That first weekend in September, I know you remember it; you acted like it was the greatest trauma when the bartenders told you. They had to take aside after closing – they were fucking worried about how you would take it – to tell you that the bar was going to be closing shop for the year. Summer season was ending, they said, and a bar on a boat just can’t cut it when the weather begins to turn. Two more weeks, they said. You were crushed and didn’t even bother going back those two weeks. That was the same weekend of my going away party, but you didn’t come to that either. You didn’t do anything that weekend, I don’t think; you had split to your parents in Vermont, left on Thursday evening without telling anybody. Jenn told me later after I was already in LA; not that it was a secret but you simply hadn’t breathed a word to anyone until you came back two weeks later.

Did you even know I was having my party that weekend, or that I was leaving? Of course you did, even if not consciously, because we had talked about it a dozen times at least. There were only so many conversations to be had on that goddamn boat, so we cycled through a few times and recycled a few more. You knew. You told me you would be at the party, both before you knew what was happening to the boat and after. Some part of me believed you would be there even if the rest of me knew that it was just wishful thinking. Was it even wishful thinking at that point?  I don’t know – I don’t think so – I had pretty much stopped caring by that point. Any potential that had existed in the springtime, any of the desire that had built up between us over the years had dissipated like… I don’t know, beer spilled into the Hudson? How’s that for you, you appreciate that, you can relate to that? Jesus, I can’t believe I’m still going on like this, like there’s some point I’m trying to make. I thought you would have understood by now that there’s no point to anything that may have existed between us.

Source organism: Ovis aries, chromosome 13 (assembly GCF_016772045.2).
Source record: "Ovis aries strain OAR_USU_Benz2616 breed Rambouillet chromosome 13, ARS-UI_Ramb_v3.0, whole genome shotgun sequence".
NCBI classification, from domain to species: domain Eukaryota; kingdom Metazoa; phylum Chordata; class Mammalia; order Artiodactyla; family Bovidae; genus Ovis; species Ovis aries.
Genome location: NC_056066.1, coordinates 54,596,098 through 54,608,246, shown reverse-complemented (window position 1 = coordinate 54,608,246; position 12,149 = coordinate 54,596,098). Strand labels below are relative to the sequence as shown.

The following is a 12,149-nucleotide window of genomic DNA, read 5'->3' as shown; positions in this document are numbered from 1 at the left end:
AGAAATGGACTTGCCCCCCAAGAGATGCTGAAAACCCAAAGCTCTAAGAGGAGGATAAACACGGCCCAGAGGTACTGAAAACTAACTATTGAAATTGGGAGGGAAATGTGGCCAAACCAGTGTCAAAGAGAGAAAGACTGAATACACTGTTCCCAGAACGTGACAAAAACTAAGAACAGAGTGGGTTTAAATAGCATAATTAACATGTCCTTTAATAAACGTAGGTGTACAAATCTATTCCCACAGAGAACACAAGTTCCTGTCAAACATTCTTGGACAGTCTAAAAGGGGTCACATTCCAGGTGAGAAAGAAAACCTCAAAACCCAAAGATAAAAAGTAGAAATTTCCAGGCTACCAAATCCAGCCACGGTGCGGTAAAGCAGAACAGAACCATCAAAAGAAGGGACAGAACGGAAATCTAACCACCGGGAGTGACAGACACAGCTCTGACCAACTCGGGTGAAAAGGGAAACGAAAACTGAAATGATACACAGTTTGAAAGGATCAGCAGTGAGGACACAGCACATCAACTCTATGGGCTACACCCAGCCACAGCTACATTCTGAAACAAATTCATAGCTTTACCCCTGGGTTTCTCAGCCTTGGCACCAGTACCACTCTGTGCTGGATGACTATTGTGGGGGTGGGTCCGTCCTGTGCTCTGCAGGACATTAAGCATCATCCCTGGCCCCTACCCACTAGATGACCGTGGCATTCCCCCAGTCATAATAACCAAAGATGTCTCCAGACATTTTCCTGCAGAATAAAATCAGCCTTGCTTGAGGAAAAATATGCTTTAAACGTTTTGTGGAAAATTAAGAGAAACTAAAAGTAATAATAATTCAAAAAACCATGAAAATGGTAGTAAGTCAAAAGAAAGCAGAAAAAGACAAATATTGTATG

But then you send me that email from out of the motherfucking blue, asking me if I’m coming back for Christmas, asking if I might want to get together some time and talk, if I might be getting tired of LA. If I might fucking be getting tired of LA? I’ve only been here for three months! I came here because shit was turning bad for me in New York and I needed to get away so even though I hate LA so far, I need this place to work for me. Steven, you knew all of this before I even left so why are you asking me now? Why are you bringing things up again and making me second-guess the decisions I didn’t want to make at the time? Maybe you don’t understand, maybe you never did and that’s why we never made that connection I had hoped for.

Did you know that some of us had a good time last summer? Did you know that some of us were able to break away from the pull of that stupid fucking bar and actually live our lives? I know that you loved the idea of being the host of a talk show – you were always there and the people that came around were like special guests; some of us repeating characters and some showing up just once or twice. For a while there, I was like some kind of sidekick to you. Did you ever notice that some of us drastically stopped coming around so often? I heard that you did notice, that it eventually broke through that thick skin of yours once the bar had sailed away. Was it sad, that moment when unfortunate reality came knocking? Well, we all got the same thing; we just felt it sooner and some of us more poignantly.

So, no, I’m not coming back east for Christmas; no, I don’t want to see you; and yes, I’m already tired of LA but I’m less tired of it than I am with the bullshit back home.

Fuck you very much, Steven.

Love,

Meredith.